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Tuesday, January 09, 2007For The Love Of It...
One of the things that KC and I passed Friday night was the scene on the Long Island Railroad (LIRR) where purported graffitti artist Ari Kraft met his end at the ripe old age of thirteen. In truth, Kraft wasn't a true graffitti artist in the true sense of artistry. Kraft was a tagger plain and simple. We had the opportunity to see the supposed "art" at around 3:00am when one of the local denizens stumbled into the scene and needed a cab ride to sobriety. Really, what he was being credited with was pretty bland.
There really is not artistry in tagging, in fact true graffitti art has taken a turn for the worst since 1989's Clean Train Movement by the MTA when the murals that once adorned the urban jungle vehicles have been wiped out through a combination of paint free surfaces and better security and enforcement in the train yards of the city where the packs of professional bombers would roam. Perhaps it is because I have more of a taste for the classical graffitti format that made the mundane unique instead of this apparent new rage that can only be compared to classic graffitti in a post-modern form.
No matter which way you do it, if Kraft truly was an artist who supposedly was known "for his graffitti" then he probably had some love for it. In an ironic turn of events his family will now be suing the LIRR for the hole in the fence that lead him onto the tracks. Yes, you read that right. His parents feel the railroad made him do it. The held a gun to Kraft's head, marched him up an embankment, through the hole, forced a can of paint into his hand, and made him technically break the law by vandalizing LIRR property which lead to his demise.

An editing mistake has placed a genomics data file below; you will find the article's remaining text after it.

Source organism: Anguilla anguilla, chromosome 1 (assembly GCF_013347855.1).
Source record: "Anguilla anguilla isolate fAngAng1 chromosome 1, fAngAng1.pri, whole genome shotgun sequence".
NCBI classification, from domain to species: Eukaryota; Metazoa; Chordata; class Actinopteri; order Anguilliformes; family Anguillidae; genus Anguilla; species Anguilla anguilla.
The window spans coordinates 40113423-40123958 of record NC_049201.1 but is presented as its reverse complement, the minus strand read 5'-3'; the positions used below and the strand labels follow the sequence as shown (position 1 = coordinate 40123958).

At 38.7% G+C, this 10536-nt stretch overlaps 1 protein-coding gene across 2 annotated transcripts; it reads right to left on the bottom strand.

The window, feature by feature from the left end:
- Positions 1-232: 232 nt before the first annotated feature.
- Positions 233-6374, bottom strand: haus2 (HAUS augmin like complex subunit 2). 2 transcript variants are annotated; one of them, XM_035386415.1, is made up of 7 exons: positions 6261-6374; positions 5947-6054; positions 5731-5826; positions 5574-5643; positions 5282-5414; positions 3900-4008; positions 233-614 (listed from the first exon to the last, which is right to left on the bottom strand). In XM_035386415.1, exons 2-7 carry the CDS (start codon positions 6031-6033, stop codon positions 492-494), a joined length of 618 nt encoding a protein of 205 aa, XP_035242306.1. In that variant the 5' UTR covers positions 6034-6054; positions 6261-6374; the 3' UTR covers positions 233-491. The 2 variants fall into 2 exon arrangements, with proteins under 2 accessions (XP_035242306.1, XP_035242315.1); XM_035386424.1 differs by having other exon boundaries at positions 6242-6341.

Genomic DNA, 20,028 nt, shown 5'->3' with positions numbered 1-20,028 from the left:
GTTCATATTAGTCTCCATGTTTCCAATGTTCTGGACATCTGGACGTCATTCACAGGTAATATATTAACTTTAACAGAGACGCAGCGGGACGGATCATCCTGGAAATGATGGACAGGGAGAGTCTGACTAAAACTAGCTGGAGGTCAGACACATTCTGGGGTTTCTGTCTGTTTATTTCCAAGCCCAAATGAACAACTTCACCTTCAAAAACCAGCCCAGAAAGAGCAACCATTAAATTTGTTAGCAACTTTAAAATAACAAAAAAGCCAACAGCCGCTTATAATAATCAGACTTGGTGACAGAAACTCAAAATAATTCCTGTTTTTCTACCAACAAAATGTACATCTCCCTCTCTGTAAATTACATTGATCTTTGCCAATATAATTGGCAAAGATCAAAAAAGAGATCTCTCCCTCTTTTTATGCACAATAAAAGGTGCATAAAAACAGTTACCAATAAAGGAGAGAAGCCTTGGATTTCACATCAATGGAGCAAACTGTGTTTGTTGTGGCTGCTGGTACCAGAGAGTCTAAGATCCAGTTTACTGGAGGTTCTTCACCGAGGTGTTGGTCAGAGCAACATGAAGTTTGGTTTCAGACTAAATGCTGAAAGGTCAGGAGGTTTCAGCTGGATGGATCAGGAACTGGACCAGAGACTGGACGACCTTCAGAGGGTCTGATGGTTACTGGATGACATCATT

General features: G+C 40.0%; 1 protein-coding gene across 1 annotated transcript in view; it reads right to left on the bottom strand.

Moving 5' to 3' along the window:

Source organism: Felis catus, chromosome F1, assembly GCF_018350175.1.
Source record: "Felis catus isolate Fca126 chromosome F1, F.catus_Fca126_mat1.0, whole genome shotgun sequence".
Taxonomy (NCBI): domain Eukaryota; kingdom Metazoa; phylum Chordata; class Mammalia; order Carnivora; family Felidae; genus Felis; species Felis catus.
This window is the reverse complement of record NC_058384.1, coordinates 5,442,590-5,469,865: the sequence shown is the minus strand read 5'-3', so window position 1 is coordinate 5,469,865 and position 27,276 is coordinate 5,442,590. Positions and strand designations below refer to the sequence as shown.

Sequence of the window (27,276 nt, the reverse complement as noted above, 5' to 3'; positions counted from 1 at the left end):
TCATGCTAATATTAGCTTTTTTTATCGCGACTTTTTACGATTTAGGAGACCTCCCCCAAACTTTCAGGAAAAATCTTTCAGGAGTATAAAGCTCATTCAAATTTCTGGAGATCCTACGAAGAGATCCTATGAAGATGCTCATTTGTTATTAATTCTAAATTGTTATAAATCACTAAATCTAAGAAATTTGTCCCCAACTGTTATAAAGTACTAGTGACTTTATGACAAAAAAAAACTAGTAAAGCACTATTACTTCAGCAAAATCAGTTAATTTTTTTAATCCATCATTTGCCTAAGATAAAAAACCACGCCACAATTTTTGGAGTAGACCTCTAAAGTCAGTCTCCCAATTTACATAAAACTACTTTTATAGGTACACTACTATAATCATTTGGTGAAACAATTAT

Is it just me, or is that just utterly ridiculous? In fact it is so ridiculous, I am contemplating researching Kraft's shitty tags, photographing them in the community, and then suing his parents for the vandalism and reputation damage he has contributed to graffitti art. Really. Parents who have failed to educate their children in right from wrong will blame anyone but themselves. These parents apparently plan to become rich (considering where they live... richer) off of it. In reality they should mourn their son and try to go on with their lives without thoughts of lawsuits, but in todays society it seems to be the norm to sue anyone we can for our children's missed steps and improve our personal wealth for it.
The worst part of all of this though is not the constant protection afforded to those who fail in raising their children. It is not the lack of respect shown unto the property of others or the continual de-evolution of an art form. The worst part is that one would think that Kraft fancied himself as an artist. The fact his family is using his death for a lawsuit is in fact the selfish prostitution of his life and therefore his art form... an art form he did for the love of it... and for no other apparent reason.
File this under as one more reason why those who can procreate shouldn't necessarily be doing it.